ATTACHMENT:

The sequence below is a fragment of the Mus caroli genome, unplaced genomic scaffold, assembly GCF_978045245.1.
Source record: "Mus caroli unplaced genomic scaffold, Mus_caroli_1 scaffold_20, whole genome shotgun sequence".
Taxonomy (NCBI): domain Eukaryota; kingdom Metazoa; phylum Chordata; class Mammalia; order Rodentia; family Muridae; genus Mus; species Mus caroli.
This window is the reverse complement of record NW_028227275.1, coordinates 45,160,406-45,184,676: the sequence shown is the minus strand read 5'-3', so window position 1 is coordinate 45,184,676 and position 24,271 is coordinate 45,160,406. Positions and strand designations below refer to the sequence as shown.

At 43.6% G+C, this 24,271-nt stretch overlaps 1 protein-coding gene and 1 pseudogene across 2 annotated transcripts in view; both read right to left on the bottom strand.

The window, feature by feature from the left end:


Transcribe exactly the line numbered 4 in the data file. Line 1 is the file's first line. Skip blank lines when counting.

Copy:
This window is the reverse complement of record NW_028227275.1, coordinates 45,160,406-45,184,676: the sequence shown is the minus strand read 5'-3', so window position 1 is coordinate 45,184,676 and position 24,271 is coordinate 45,160,406. Positions and strand designations below refer to the sequence as shown.